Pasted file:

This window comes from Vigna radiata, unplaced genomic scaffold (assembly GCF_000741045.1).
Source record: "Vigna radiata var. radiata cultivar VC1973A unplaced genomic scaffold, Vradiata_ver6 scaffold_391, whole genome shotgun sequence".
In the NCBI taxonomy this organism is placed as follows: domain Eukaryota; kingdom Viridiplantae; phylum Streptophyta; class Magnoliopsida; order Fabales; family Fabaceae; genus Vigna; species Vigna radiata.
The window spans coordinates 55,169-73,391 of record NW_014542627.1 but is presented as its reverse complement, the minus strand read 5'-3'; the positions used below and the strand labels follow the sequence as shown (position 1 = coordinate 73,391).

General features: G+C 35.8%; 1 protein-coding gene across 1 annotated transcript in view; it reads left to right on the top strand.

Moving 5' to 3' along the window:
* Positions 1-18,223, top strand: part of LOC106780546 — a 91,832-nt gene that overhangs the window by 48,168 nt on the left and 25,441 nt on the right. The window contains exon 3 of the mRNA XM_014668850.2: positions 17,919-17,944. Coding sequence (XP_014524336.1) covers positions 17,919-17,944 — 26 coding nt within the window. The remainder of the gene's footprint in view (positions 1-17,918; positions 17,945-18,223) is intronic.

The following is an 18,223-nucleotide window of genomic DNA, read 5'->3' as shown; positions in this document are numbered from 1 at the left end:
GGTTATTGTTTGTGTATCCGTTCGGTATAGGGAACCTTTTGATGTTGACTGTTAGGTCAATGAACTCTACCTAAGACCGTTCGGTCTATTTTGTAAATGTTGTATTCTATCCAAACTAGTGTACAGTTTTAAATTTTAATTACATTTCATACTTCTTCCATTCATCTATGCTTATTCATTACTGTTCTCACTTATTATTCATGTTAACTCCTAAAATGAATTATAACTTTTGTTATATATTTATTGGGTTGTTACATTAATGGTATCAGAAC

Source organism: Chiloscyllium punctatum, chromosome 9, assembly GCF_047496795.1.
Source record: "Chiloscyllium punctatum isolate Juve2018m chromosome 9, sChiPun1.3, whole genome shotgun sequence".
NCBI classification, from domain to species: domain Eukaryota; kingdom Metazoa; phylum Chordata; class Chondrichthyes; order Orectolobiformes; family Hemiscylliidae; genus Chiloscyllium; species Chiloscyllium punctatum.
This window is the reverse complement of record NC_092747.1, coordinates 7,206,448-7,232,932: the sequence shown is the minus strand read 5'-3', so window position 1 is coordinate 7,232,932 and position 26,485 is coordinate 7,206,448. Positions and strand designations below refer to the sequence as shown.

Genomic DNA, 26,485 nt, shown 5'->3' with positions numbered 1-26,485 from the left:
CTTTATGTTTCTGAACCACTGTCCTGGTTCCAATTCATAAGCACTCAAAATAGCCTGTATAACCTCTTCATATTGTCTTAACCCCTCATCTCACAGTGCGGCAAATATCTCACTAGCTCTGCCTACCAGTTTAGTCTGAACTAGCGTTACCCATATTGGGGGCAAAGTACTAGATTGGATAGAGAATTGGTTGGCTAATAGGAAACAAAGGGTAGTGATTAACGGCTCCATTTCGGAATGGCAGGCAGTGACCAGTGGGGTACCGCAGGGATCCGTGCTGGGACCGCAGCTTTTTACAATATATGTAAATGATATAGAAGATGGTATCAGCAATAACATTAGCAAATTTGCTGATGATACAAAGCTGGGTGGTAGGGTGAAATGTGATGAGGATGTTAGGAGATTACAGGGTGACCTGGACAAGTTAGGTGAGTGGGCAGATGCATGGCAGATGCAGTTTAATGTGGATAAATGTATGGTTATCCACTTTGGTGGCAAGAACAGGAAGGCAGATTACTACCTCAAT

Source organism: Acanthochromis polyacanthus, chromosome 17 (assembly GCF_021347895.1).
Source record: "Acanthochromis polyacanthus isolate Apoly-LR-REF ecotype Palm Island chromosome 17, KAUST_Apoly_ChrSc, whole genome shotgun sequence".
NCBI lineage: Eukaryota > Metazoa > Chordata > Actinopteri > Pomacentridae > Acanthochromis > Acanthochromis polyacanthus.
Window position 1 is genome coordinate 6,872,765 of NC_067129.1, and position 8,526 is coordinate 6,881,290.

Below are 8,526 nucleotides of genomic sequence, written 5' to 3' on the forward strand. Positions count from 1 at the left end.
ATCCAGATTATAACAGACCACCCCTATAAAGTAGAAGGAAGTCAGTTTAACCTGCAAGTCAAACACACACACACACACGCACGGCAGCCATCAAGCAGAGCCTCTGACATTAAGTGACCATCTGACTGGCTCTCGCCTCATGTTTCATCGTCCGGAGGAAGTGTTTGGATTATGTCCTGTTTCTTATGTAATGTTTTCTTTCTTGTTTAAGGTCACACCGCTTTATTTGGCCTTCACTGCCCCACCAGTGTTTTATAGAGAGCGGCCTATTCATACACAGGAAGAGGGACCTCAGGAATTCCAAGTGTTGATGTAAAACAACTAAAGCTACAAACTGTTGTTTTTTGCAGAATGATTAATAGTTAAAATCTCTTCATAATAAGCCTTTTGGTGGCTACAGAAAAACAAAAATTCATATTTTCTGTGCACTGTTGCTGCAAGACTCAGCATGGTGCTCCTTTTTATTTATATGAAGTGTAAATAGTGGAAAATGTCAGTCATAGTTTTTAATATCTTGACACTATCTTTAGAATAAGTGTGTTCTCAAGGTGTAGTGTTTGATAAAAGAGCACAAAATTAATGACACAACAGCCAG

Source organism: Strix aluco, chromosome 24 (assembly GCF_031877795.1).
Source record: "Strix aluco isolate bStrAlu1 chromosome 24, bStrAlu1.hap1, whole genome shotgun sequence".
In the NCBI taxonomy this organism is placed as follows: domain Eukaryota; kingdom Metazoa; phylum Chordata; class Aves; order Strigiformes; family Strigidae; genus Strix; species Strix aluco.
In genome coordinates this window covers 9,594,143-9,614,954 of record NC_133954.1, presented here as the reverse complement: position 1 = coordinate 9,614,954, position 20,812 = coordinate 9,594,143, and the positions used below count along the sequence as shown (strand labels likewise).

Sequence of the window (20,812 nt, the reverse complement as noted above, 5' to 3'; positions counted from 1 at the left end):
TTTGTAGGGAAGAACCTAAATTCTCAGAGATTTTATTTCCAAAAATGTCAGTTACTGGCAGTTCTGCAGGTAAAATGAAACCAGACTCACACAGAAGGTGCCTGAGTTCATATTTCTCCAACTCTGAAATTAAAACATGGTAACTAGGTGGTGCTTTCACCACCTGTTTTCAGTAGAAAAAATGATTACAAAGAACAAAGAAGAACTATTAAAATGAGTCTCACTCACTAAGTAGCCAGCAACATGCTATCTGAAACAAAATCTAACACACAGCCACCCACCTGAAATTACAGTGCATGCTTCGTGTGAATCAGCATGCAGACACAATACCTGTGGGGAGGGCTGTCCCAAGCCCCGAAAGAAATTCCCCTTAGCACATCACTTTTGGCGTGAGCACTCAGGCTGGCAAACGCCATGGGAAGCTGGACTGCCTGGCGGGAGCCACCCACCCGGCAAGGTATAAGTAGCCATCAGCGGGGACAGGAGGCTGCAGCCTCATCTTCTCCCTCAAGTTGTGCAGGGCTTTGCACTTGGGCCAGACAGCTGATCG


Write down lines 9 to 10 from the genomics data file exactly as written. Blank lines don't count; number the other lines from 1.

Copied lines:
GGTTATTGTTTGTGTATCCGTTCGGTATAGGGAACCTTTTGATGTTGACTGTTAGGTCAATGAACTCTACCTAAGACCGTTCGGTCTATTTTGTAAATGTTGTATTCTATCCAAACTAGTGTACAGTTTTAAATTTTAATTACATTTCATACTTCTTCCATTCATCTATGCTTATTCATTACTGTTCTCACTTATTATTCATGTTAACTCCTAAAATGAATTATAACTTTTGTTATATATTTATTGGGTTGTTACATTAATGGTATCAGAAC

Source organism: Chiloscyllium punctatum, chromosome 9, assembly GCF_047496795.1.